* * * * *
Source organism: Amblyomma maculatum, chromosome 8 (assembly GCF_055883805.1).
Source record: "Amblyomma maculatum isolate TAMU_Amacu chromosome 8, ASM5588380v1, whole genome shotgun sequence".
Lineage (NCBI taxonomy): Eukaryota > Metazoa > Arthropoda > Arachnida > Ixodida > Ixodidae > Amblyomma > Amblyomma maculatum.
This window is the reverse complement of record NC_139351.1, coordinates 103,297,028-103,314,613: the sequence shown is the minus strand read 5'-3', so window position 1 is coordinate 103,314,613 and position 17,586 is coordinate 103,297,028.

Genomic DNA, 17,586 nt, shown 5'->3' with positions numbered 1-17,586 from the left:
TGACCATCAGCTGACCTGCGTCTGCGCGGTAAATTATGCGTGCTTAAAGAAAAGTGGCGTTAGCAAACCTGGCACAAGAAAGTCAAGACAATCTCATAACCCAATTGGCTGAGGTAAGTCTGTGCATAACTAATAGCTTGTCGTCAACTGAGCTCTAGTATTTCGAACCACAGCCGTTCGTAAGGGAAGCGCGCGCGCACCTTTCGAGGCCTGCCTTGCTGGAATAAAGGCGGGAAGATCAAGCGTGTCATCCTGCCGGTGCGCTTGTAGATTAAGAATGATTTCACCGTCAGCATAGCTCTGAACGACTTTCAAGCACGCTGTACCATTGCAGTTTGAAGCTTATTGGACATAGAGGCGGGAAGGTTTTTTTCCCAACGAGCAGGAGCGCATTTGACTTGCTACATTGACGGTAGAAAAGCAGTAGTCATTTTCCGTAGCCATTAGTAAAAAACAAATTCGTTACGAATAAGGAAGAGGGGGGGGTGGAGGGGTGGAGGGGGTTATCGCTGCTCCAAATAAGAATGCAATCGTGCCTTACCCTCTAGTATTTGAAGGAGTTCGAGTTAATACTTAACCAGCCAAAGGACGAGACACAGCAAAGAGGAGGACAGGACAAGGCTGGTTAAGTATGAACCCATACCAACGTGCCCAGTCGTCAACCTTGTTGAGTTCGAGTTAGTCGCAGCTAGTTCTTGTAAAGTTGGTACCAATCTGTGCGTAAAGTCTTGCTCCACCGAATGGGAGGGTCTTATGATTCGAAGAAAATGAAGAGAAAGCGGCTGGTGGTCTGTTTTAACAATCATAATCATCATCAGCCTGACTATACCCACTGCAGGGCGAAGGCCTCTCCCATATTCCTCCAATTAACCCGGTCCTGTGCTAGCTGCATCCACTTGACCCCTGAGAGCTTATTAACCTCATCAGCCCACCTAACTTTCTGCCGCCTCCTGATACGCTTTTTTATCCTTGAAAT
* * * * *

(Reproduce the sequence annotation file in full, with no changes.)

Source organism: Amblyomma maculatum, chromosome 8 (assembly GCF_055883805.1).
Source record: "Amblyomma maculatum isolate TAMU_Amacu chromosome 8, ASM5588380v1, whole genome shotgun sequence".
Lineage (NCBI taxonomy): Eukaryota > Metazoa > Arthropoda > Arachnida > Ixodida > Ixodidae > Amblyomma > Amblyomma maculatum.
This window is the reverse complement of record NC_139351.1, coordinates 103,297,028-103,314,613: the sequence shown is the minus strand read 5'-3', so window position 1 is coordinate 103,314,613 and position 17,586 is coordinate 103,297,028.

Genomic DNA, 17,586 nt, shown 5'->3' with positions numbered 1-17,586 from the left:
TGACCATCAGCTGACCTGCGTCTGCGCGGTAAATTATGCGTGCTTAAAGAAAAGTGGCGTTAGCAAACCTGGCACAAGAAAGTCAAGACAATCTCATAACCCAATTGGCTGAGGTAAGTCTGTGCATAACTAATAGCTTGTCGTCAACTGAGCTCTAGTATTTCGAACCACAGCCGTTCGTAAGGGAAGCGCGCGCGCACCTTTCGAGGCCTGCCTTGCTGGAATAAAGGCGGGAAGATCAAGCGTGTCATCCTGCCGGTGCGCTTGTAGATTAAGAATGATTTCACCGTCAGCATAGCTCTGAACGACTTTCAAGCACGCTGTACCATTGCAGTTTGAAGCTTATTGGACATAGAGGCGGGAAGGTTTTTTTCCCAACGAGCAGGAGCGCATTTGACTTGCTACATTGACGGTAGAAAAGCAGTAGTCATTTTCCGTAGCCATTAGTAAAAAACAAATTCGTTACGAATAAGGAAGAGGGGGGGGTGGAGGGGTGGAGGGGGTTATCGCTGCTCCAAATAAGAATGCAATCGTGCCTTACCCTCTAGTATTTGAAGGAGTTCGAGTTAATACTTAACCAGCCAAAGGACGAGACACAGCAAAGAGGAGGACAGGACAAGGCTGGTTAAGTATGAACCCATACCAACGTGCCCAGTCGTCAACCTTGTTGAGTTCGAGTTAGTCGCAGCTAGTTCTTGTAAAGTTGGTACCAATCTGTGCGTAAAGTCTTGCTCCACCGAATGGGAGGGTCTTATGATTCGAAGAAAATGAAGAGAAAGCGGCTGGTGGTCTGTTTTAACAATCATAATCATCATCAGCCTGACTATACCCACTGCAGGGCGAAGGCCTCTCCCATATTCCTCCAATTAACCCGGTCCTGTGCTAGCTGCATCCACTTGACCCCTGAGAGCTTATTAACCTCATCAGCCCACCTAACTTTCTGCCGCCTCCTGATACGCTTTTTTATCCTTGAAAT